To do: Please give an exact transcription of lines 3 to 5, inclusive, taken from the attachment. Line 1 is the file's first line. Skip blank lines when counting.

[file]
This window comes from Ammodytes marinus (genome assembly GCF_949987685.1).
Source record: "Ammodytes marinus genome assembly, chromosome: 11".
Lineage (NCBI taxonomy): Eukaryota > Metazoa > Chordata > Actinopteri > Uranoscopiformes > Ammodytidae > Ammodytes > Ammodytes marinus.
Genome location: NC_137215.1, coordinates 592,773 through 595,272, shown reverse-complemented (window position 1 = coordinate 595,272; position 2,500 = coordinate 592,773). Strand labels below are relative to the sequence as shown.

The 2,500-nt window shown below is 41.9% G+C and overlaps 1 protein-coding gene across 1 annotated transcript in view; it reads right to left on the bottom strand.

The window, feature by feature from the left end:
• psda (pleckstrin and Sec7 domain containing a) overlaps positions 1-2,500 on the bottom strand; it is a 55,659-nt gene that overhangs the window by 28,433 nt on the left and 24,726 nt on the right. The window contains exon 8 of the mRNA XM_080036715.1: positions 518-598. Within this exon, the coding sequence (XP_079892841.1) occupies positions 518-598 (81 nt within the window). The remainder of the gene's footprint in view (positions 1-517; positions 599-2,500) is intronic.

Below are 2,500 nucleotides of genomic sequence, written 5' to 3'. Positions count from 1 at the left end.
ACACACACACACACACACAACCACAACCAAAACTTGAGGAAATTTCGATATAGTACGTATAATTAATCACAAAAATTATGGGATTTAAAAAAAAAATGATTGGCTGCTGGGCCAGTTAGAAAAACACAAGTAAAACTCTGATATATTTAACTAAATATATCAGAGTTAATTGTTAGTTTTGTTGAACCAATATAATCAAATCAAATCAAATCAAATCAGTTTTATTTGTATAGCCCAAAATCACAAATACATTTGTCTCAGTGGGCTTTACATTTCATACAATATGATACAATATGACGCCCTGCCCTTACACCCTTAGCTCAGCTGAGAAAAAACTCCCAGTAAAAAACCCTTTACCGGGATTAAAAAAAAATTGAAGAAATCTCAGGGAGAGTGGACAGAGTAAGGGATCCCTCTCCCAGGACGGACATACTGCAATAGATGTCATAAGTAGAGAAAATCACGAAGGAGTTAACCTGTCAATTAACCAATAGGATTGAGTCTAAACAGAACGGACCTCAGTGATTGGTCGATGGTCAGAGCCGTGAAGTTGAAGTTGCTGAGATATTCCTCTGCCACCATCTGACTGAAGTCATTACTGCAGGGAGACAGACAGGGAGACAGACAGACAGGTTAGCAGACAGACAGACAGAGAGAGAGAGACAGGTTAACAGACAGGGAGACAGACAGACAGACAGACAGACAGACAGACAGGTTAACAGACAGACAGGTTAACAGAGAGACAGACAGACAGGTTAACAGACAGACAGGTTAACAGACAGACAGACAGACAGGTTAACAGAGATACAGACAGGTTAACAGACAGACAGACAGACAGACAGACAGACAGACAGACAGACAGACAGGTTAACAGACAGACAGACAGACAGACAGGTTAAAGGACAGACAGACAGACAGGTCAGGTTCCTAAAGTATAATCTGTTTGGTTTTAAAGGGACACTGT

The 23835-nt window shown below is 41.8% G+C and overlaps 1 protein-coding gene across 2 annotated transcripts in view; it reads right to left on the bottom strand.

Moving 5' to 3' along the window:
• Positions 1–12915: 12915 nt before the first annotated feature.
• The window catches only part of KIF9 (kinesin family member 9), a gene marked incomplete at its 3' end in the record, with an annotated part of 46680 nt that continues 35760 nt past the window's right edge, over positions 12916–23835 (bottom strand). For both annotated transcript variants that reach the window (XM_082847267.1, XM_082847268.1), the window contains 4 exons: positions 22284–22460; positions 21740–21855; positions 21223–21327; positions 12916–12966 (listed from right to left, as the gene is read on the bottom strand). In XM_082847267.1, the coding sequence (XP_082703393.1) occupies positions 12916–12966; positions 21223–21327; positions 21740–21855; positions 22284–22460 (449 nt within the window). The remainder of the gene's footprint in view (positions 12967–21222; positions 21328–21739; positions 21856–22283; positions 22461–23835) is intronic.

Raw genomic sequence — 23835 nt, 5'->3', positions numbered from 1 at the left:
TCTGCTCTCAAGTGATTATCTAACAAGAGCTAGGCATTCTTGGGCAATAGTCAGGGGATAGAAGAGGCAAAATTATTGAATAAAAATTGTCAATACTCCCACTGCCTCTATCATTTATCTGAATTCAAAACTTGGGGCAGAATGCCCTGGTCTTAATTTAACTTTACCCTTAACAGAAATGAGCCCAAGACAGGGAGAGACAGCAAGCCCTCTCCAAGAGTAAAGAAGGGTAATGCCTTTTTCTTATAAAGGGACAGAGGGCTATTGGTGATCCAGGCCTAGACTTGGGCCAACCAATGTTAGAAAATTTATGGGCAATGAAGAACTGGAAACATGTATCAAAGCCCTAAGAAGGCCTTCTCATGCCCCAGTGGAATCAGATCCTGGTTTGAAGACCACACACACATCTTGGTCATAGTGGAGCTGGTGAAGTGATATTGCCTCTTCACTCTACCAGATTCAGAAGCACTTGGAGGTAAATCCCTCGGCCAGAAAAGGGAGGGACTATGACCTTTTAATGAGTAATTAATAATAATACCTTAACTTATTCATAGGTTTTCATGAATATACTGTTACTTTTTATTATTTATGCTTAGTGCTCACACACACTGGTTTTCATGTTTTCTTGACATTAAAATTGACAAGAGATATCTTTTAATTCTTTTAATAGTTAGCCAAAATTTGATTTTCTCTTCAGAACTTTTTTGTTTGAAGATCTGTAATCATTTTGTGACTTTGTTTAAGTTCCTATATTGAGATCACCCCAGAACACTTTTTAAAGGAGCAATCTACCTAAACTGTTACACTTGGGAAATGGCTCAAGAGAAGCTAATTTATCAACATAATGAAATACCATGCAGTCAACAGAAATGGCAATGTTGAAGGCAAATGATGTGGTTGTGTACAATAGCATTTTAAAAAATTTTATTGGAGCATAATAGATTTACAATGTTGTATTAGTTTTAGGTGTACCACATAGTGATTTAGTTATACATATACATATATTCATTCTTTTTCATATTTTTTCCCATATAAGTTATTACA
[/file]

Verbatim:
Lineage (NCBI taxonomy): Eukaryota > Metazoa > Chordata > Actinopteri > Uranoscopiformes > Ammodytidae > Ammodytes > Ammodytes marinus.
Genome location: NC_137215.1, coordinates 592,773 through 595,272, shown reverse-complemented (window position 1 = coordinate 595,272; position 2,500 = coordinate 592,773). Strand labels below are relative to the sequence as shown.

The 2,500-nt window shown below is 41.9% G+C and overlaps 1 protein-coding gene across 1 annotated transcript in view; it reads right to left on the bottom strand.